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People v. Grammer

DECEMBER 30, 1974.




APPEAL from the Circuit Court of La Salle County; the Hon. JOHN S. MASSIEON, Judge, presiding. MR. JUSTICE ALLOY DELIVERED THE OPINION OF THE COURT:

This is an appeal from an order dismissing petition of defendant Dale Grammer in a post-conviction proceeding. Ill. Rev. Stat. 1973, ch. 38, par. 122-1 et seq.

On June 12, 1970, defendant Dale Grammer pleaded not guilty to a two-charge indictment for aggravated incest. The charges were based on section 11-10 of the Criminal Code (aggravated incest) (Ill. Rev. Stat. 1969, ch. 38, par. 11-10). Defendant pleaded guilty to one count of aggravated incest and was thereafter sentenced to a term of not less than 2 years nor more than 10 years in the Illinois State Penitentiary. No direct appeal was ever taken from such conviction and sentence. Defendant now seeks post-conviction relief by means of a pro se petition as we have indicated. As we have also noted, following a hearing, the petition filed by appellant was dismissed.

The only issue raised by appellant on this appeal is that the classification of the father-daughter incest as aggravated incest violates appellant's right to equal protection of the law for the reason that the statute pursuant to which appellant pleaded guilty makes an improper classification on the basis of sex. Appellant did not raise this issue either on the trial or on appeal, since no appeal was ever filed in this case. Appellant likewise did not raise the issue in his post-conviction petition. It is raised for the first time on appeal from the dismissal of the post-conviction petition.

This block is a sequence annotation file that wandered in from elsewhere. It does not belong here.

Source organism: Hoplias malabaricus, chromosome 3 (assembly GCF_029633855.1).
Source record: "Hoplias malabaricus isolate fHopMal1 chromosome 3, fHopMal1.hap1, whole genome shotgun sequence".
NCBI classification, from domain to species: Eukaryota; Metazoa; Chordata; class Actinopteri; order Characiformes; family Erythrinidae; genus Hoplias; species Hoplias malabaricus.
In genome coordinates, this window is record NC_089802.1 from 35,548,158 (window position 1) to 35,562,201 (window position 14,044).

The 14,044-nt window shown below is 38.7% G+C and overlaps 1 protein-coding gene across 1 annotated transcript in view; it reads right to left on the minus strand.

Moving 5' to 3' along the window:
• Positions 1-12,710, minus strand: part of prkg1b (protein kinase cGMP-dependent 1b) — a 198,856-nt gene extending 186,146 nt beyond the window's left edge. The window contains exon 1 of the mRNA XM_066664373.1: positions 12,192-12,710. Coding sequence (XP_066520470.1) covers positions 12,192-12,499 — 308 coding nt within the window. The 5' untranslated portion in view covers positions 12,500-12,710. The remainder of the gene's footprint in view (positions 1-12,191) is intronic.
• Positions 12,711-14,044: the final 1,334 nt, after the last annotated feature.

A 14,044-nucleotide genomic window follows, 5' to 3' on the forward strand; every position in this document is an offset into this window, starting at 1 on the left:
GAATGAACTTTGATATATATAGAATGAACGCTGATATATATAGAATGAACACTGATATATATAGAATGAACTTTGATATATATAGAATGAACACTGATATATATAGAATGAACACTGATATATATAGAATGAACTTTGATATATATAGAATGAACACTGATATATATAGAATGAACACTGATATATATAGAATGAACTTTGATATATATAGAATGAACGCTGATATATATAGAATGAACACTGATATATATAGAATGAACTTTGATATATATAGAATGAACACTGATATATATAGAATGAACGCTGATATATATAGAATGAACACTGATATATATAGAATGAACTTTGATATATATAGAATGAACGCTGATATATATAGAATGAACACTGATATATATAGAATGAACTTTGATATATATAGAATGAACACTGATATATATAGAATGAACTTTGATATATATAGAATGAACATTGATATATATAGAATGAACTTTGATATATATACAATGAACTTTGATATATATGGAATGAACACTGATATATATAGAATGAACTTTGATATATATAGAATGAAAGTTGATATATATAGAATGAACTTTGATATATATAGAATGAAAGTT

The People contend that appellant lacks standing to challenge the constitutionality of the statute since he is presumably not aggrieved thereby and, additionally, that he waived consideration of the issue by failing to raise the issue at trial. It is asserted that the issue was also waived by his plea of guilty and was further waived by failure of appellant to include the allegation of unconstitutionality in his petition for post-conviction relief. It is also contended by the People, on the merits, that the classification made in the challenged sections of the criminal code are proper and do not violate the equal protection provisions of the Illinois and United States constitutions.